Posted by Jason O on Sep 12, 2014 in British Politics
So, there’s a provocative headline, and deliberately so, but not for the reasons you’d think. There are some on the right who believe that Powell was right about immigration. I, for one, don’t, for the simple reason that immigration has made Britain a richer country. How that increased wealth has been shared out, or perhaps hasn’t, is another issue admittedly, but that’s not why I’m writing about Powell.
There’s an ugly fact about Enoch Powell that people don’t like admitting, and it is that he was genuinely popular at his height in the late 1960 and 1970s. Had he founded his own party, the cruel First Past The Post system would probably have strangled it at birth, but not before making both Labour and Tory leaders sweat. Ordinary people marched and wrote to Powell in their thousands after the “Rivers of Blood” speech. Many were undoubtedly what today we would call racist, but even more importantly, here was a politician whom many people, of many class and many tribal party loyalties, felt spoke for them and their values. Let’s not forget, either, that this was a time when the self-censorship of Political Correctness had not yet taken root, and where, for example, in 1964, a Conservative candidate had been elected in Smethwick on the slogan “If you want a nigger for a neighbour, vote Labour”.
The reality was that Powell forced the main parties to engage on the immigration issue. Some of that engagement was ugly, but it was never to the degree that he wanted. More importantly, it was enough to destroy the rise of the National Front in the 1970s.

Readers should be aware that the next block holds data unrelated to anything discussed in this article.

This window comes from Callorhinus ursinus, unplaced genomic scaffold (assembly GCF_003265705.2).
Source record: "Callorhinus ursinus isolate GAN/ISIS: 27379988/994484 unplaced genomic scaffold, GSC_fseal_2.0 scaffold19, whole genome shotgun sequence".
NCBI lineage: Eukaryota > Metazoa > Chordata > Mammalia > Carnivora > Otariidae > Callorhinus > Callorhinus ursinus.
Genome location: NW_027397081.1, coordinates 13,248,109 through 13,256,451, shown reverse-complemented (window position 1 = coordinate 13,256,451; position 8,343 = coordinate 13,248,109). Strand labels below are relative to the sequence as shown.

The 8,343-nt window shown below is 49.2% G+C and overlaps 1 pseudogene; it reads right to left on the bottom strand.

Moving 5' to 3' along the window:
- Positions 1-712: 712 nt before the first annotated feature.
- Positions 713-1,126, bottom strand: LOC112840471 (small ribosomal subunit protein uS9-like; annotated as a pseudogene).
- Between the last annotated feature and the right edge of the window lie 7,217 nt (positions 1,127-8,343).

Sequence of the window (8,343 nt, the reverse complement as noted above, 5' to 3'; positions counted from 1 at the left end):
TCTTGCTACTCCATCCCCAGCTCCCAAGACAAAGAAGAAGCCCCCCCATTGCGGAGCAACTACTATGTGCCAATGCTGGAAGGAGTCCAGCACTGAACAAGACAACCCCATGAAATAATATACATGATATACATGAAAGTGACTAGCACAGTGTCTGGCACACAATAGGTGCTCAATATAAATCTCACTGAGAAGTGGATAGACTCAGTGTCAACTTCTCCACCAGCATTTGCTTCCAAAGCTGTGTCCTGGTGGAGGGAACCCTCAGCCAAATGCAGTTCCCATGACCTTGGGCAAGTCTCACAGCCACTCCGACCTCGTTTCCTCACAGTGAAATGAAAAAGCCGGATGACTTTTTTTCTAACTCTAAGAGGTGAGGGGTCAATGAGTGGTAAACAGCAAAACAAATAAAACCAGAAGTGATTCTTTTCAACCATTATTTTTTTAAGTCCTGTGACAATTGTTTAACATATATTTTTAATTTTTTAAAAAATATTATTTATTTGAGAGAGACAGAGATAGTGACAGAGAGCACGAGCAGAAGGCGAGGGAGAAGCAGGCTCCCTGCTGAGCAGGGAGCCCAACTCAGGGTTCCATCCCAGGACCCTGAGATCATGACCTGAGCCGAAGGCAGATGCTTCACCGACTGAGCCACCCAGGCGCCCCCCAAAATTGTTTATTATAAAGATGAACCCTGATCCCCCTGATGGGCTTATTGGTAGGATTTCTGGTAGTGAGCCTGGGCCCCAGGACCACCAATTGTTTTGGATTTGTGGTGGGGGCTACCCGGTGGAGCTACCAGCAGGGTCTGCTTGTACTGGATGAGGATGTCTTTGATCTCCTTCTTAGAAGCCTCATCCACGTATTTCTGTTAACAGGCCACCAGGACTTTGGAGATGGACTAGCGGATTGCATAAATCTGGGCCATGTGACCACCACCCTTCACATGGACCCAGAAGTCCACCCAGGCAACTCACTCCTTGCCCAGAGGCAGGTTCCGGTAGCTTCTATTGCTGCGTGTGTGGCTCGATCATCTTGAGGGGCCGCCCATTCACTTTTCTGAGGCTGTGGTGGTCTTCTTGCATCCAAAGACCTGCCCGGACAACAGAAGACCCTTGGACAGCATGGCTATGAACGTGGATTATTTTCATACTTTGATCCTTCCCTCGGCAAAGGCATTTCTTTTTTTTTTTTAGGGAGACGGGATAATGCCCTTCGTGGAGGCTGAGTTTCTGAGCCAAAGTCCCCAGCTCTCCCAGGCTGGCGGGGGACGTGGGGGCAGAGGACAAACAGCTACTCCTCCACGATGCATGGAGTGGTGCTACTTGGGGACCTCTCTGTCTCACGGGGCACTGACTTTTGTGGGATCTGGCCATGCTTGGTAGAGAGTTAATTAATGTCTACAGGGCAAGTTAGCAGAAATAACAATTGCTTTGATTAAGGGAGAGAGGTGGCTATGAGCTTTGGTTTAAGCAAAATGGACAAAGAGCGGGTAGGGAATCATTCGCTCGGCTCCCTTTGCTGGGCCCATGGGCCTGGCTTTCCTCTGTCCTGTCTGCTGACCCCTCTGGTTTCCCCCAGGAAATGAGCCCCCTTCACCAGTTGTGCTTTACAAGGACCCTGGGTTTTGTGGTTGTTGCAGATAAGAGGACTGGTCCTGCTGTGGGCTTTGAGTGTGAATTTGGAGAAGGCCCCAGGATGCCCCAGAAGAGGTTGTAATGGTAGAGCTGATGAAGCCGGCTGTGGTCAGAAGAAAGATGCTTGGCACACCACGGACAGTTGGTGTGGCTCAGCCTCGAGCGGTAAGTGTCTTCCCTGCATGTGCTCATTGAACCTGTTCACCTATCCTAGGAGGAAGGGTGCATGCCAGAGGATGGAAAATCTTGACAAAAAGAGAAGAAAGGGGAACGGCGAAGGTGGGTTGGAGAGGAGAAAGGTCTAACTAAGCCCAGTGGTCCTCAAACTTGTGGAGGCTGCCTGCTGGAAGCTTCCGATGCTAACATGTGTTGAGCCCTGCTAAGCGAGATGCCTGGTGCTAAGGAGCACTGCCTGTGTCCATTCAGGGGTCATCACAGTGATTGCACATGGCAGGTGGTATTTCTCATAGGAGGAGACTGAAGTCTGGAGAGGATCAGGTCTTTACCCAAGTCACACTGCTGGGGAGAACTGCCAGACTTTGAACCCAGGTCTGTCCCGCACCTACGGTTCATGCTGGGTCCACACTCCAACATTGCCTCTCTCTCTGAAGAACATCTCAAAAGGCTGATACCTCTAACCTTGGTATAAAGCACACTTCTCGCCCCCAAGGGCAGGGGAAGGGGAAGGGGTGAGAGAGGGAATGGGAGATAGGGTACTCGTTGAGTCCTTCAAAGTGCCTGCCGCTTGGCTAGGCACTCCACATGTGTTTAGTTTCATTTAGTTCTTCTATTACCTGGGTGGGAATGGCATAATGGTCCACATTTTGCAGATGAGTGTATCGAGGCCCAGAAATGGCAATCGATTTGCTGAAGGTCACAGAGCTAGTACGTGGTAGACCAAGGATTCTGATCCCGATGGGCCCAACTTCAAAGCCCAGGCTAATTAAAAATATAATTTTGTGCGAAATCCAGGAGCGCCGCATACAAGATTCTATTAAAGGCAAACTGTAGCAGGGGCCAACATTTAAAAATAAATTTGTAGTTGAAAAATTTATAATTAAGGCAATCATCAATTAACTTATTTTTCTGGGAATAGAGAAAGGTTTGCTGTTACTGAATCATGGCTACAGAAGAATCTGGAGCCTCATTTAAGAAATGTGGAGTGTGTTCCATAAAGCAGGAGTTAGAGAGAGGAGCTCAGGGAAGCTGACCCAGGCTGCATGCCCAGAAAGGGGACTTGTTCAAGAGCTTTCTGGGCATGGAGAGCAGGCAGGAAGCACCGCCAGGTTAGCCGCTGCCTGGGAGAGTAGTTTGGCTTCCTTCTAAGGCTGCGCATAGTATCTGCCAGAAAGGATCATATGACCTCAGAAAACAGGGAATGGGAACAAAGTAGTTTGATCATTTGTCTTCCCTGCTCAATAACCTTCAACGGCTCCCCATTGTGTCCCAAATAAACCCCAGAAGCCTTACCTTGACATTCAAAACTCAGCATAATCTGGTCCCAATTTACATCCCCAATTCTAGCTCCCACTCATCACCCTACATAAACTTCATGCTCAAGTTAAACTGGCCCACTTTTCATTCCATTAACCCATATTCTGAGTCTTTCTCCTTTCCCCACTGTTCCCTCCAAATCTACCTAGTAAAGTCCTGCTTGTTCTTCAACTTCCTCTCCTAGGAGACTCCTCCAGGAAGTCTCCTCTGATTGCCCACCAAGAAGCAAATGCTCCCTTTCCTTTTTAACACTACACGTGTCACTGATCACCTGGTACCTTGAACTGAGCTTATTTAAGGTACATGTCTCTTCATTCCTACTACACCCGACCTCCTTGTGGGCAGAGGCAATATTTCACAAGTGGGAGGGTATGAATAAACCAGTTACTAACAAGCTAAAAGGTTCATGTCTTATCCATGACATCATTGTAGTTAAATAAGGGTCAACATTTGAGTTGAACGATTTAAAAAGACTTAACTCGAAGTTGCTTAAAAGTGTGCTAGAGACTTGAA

Which brings us to UKIP: is Nigel Farage the Powell of the day? Personally, he isn’t a racist, but then neither was Powell. Is he the candidate of choice of racists? Probably. But that raises another uncomfortable point. What’s healthier? Racists feeling that the democratic system at least recognises them and their opinions, if not actually acting on them? Or driving a very substantial section of the electorate out of the democratic system?
There is a body of opinion in Western society that calls for public debate to only be limited to an acceptable and narrow strip of opinions, normally in the centre and centre-left, with some opinions not just being distasteful but actually banned from public discourse. It’s almost impossible to raise the immigration issue without someone playing the racist card. I’m not convinced that is a healthy way for a democracy to evolve. Indeed, it’s possibly a guaranteed way of reducing the legitimacy of that very system. After all, British elections in the 1960s and 70s, where opinions of the hard right and hard left were far more prevalent, had a considerably higher turnout than they do today.